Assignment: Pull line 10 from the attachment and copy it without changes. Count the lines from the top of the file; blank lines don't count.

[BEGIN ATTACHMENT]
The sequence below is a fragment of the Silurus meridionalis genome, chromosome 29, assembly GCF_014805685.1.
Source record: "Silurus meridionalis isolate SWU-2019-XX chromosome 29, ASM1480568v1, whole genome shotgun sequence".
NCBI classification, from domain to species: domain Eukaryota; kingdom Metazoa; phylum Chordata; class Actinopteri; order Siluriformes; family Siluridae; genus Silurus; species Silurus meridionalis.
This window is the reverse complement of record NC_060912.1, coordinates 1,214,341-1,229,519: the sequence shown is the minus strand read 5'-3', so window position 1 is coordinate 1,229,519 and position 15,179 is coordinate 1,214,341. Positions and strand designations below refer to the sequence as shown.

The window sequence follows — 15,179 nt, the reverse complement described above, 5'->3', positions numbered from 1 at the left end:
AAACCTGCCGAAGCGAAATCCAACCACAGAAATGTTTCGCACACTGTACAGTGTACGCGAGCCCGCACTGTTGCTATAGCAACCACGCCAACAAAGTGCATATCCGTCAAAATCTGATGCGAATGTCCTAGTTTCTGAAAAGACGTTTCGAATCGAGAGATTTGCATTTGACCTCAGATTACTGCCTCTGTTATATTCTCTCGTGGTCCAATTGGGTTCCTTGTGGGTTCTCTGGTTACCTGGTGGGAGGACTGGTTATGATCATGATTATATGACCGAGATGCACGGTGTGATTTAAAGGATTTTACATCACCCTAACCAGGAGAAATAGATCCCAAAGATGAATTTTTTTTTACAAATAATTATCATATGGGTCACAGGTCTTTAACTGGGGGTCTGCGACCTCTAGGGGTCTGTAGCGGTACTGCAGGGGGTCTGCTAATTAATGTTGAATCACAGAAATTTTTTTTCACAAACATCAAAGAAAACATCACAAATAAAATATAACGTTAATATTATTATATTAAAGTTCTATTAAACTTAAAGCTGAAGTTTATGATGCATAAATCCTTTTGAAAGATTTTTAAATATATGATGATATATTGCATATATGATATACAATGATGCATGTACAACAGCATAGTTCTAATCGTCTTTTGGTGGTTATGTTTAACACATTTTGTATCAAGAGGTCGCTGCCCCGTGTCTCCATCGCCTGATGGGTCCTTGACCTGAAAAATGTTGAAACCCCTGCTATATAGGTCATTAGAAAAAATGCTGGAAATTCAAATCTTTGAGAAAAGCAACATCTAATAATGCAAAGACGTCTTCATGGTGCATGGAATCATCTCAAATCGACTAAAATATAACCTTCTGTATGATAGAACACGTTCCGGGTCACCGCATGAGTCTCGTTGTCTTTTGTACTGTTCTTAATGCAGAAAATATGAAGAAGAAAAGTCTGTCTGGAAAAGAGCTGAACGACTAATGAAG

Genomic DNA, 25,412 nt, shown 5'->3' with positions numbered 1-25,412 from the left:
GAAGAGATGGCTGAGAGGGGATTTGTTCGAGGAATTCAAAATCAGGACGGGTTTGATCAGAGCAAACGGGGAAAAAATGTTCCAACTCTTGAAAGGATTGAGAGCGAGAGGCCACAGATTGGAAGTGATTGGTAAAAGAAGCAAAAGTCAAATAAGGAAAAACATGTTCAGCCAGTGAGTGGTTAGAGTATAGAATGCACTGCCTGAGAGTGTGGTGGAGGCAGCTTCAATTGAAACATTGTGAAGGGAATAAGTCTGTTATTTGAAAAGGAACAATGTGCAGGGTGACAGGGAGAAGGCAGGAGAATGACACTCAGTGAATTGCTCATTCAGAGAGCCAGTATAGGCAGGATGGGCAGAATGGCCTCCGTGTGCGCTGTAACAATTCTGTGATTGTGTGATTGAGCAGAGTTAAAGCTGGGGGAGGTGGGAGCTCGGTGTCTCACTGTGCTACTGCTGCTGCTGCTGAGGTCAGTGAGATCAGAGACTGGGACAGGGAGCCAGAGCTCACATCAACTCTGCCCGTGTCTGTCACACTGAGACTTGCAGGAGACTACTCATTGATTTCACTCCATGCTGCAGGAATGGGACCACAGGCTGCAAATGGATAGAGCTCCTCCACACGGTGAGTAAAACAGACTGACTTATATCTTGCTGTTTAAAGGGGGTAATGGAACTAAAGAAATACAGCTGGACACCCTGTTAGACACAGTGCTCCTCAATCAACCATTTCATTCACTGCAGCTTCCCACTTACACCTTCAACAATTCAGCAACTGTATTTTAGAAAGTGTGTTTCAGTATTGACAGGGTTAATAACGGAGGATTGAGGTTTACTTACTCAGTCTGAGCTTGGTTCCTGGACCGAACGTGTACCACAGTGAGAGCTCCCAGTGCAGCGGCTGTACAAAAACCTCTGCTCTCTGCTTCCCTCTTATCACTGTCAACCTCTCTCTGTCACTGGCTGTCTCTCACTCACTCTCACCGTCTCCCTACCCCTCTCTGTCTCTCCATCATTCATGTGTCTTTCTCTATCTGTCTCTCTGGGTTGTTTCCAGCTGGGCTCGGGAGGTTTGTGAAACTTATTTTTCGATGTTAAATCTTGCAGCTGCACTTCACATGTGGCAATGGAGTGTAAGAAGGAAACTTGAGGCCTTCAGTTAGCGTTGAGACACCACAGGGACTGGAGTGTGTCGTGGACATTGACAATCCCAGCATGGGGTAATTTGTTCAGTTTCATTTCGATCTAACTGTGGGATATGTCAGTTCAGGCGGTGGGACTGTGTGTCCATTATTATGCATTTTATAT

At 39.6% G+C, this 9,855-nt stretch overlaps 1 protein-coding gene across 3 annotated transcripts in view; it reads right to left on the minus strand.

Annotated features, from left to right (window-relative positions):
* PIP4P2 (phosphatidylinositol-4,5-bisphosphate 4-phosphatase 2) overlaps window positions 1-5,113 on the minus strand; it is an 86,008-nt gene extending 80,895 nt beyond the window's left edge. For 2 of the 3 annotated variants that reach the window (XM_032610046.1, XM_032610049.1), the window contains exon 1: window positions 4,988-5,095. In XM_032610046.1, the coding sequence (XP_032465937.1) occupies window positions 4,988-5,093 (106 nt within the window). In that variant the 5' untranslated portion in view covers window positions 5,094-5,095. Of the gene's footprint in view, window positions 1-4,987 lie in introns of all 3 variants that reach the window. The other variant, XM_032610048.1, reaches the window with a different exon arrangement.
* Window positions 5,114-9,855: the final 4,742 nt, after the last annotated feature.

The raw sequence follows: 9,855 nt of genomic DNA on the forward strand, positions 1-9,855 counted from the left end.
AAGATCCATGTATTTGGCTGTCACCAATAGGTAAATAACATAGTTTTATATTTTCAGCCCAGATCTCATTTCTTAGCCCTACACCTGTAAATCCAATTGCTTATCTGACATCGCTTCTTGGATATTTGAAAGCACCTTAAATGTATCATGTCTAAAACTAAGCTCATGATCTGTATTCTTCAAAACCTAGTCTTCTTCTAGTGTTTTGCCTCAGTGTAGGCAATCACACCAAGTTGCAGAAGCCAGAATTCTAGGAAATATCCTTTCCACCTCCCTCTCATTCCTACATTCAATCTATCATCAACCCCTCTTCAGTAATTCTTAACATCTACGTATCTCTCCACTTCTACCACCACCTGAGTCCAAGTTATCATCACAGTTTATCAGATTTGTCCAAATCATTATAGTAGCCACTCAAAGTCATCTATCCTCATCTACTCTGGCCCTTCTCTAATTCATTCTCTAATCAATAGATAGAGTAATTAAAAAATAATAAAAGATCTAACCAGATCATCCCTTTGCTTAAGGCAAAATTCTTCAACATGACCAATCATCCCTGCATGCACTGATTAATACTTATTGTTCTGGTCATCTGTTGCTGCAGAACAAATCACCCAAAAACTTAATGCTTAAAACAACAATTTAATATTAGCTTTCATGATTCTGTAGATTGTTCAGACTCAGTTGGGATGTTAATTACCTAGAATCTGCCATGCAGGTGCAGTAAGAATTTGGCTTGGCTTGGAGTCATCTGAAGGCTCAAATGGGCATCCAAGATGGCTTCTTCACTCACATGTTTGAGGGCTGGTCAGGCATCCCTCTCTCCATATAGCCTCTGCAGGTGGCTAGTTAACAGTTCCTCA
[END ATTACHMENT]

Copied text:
Annotated features, from left to right (window-relative positions):